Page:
Hypothermic machine perfusion (MP) of the liver has been reported to improve graft function reclaiming marginal livers, such as those from non-heart-beating donors. Livers from obese donors often have fatty infiltrates and are more susceptible to hypothermic conditions. No data exist about MP at temperatures >4 degrees C. This study evaluated liver function after organ preservation by comparing MP at 20 degrees C with conventional cold storage. METHODS :For MP, rat livers were perfused for 6 hours using an oxygenated Krebs-Henseleit (KH) solution at 20 degrees C (pH 7.4). For cold storage, livers were perfused in situ and preserved with Celsior solution at 4 degrees C for 6 hours. The reperfusion period with KH (2 hours at 37 degrees C) was performed under the same conditions both among livers preserved by MP or cold storage. Hepatic enzyme release (aspartate aminotransferase [AST], alanine aminotransferase [ALT], lactate dehydrogenase [LDH], and gamma-glutamyl transferase [GGT]), bile production, and ATP levels were measured during MP and reperfusion. RESULTS: At the end of reperfusion, livers preserved by MP showed significantly decreased liver damage compared with cold storage: AST, 18 +/- 4 vs. 45 +/- 6 mU/mL (P < .01); ALT, 1.5 +/- .07 vs. 6 +/- 0.5 mU/mL (P < .01); and LDH, 82 +/- 2 vs. 135 +/- 29 mU/mL (P < .05). No difference was observed between bile production between MP and cold storage. High levels of biliary GGT and LDH were found in cold preserved livers. ATP levels were higher in livers preserved with MP compared with those preserved by cold storage. CONCLUSIONS: MP at 20 degrees C resulted in a better quality of liver preservation, improving hepatocyte survival, compared with conventional cold storage. This may provide a new method for successful utilization of marginal livers, in particular fatty livers.

Subnormothermic machine perfusion protects against rat liver preservation injury: a comparative evaluation with conventional cold storage.

VAIRETTI, MARIAPIA
;
FERRIGNO, ANDREA;RIZZO, VITTORIA;RICHELMI, PLINIO;BONCOMPAGNI, ELEONORA;BUCETA SANDE DE FREITAS, MARIA ISABEL;
2007-01-01

Abstract

Hypothermic machine perfusion (MP) of the liver has been reported to improve graft function reclaiming marginal livers, such as those from non-heart-beating donors. Livers from obese donors often have fatty infiltrates and are more susceptible to hypothermic conditions. No data exist about MP at temperatures >4 degrees C. This study evaluated liver function after organ preservation by comparing MP at 20 degrees C with conventional cold storage. METHODS :For MP, rat livers were perfused for 6 hours using an oxygenated Krebs-Henseleit (KH) solution at 20 degrees C (pH 7.4). For cold storage, livers were perfused in situ and preserved with Celsior solution at 4 degrees C for 6 hours. The reperfusion period with KH (2 hours at 37 degrees C) was performed under the same conditions both among livers preserved by MP or cold storage. Hepatic enzyme release (aspartate aminotransferase [AST], alanine aminotransferase [ALT], lactate dehydrogenase [LDH], and gamma-glutamyl transferase [GGT]), bile production, and ATP levels were measured during MP and reperfusion. RESULTS: At the end of reperfusion, livers preserved by MP showed significantly decreased liver damage compared with cold storage: AST, 18 +/- 4 vs. 45 +/- 6 mU/mL (P < .01); ALT, 1.5 +/- .07 vs. 6 +/- 0.5 mU/mL (P < .01); and LDH, 82 +/- 2 vs. 135 +/- 29 mU/mL (P < .05). No difference was observed between bile production between MP and cold storage. High levels of biliary GGT and LDH were found in cold preserved livers. ATP levels were higher in livers preserved with MP compared with those preserved by cold storage. CONCLUSIONS: MP at 20 degrees C resulted in a better quality of liver preservation, improving hepatocyte survival, compared with conventional cold storage. This may provide a new method for successful utilization of marginal livers, in particular fatty livers.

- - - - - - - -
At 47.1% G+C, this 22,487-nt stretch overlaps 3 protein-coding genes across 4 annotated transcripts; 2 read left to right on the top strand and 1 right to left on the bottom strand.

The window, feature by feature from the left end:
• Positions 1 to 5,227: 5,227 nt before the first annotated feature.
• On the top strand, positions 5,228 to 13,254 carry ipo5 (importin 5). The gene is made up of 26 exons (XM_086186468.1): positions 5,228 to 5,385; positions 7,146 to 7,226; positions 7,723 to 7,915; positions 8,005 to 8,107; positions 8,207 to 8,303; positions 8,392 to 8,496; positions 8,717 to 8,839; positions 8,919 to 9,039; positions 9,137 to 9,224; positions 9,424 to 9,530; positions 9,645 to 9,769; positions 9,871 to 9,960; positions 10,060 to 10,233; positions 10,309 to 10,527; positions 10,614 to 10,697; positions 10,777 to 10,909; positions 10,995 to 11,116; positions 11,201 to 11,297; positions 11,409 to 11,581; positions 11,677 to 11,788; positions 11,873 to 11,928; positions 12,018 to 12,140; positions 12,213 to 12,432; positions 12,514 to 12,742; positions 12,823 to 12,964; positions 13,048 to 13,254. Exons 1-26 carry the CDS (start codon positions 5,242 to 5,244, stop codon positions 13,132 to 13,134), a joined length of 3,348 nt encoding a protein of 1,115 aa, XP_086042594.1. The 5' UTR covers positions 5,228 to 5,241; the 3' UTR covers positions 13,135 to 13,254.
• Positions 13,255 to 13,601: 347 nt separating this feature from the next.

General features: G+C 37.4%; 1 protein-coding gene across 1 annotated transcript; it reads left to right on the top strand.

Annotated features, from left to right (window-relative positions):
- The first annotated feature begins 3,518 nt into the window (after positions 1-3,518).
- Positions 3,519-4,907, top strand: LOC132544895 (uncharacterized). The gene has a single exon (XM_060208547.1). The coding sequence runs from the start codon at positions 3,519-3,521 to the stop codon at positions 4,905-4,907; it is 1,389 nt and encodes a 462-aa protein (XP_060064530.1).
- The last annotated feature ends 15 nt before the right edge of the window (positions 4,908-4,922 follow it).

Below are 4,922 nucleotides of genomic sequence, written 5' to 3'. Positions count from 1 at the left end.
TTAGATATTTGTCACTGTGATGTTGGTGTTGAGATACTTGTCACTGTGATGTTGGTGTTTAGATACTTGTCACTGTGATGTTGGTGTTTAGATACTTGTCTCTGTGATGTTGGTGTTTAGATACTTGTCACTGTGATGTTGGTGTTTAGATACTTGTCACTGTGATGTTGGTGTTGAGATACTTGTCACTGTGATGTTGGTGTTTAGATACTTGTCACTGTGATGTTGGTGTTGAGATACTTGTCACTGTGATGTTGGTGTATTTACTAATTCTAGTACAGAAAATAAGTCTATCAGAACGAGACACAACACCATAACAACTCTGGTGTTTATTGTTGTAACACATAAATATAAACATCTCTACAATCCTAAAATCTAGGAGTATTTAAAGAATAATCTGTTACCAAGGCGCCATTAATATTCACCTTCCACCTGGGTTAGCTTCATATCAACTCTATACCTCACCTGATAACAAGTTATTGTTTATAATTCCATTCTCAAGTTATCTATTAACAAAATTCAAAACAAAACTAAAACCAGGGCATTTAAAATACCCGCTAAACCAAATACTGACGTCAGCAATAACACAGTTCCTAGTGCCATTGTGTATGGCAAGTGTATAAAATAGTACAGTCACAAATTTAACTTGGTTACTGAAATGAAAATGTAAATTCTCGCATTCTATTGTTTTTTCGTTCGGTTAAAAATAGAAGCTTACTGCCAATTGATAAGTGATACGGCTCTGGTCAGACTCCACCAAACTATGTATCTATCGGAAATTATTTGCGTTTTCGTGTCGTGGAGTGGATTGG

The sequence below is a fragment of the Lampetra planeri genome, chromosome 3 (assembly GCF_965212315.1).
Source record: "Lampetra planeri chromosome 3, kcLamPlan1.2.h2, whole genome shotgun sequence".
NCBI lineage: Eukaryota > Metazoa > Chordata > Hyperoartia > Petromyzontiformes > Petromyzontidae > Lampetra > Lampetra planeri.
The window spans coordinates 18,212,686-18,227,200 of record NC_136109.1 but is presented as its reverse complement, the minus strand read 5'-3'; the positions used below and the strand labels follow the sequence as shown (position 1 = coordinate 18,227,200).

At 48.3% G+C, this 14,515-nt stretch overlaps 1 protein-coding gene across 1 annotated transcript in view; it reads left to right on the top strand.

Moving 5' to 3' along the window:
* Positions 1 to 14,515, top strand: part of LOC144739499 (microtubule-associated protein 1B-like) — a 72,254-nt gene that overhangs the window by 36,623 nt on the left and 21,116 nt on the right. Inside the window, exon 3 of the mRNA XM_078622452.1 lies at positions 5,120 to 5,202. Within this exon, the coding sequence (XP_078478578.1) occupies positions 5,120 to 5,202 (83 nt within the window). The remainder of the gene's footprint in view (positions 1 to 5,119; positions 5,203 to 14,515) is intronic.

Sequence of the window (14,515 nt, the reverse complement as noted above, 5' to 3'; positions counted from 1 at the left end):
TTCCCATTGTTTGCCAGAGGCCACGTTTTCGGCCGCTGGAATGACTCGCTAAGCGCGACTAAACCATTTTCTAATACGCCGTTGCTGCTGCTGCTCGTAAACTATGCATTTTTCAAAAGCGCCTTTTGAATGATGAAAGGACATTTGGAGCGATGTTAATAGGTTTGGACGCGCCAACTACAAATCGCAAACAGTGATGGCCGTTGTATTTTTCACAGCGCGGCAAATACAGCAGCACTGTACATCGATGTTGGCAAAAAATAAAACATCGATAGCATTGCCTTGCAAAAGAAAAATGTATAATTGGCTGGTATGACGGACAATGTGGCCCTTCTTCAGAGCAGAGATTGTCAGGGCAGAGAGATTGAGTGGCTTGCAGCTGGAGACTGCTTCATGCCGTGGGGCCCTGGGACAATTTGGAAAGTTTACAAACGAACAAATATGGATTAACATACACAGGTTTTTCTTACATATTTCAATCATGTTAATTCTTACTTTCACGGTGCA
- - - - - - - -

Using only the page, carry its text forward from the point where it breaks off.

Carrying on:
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Utilizza questo identificativo per citare o creare un link a questo documento: https://hdl.handle.net/11571/134470
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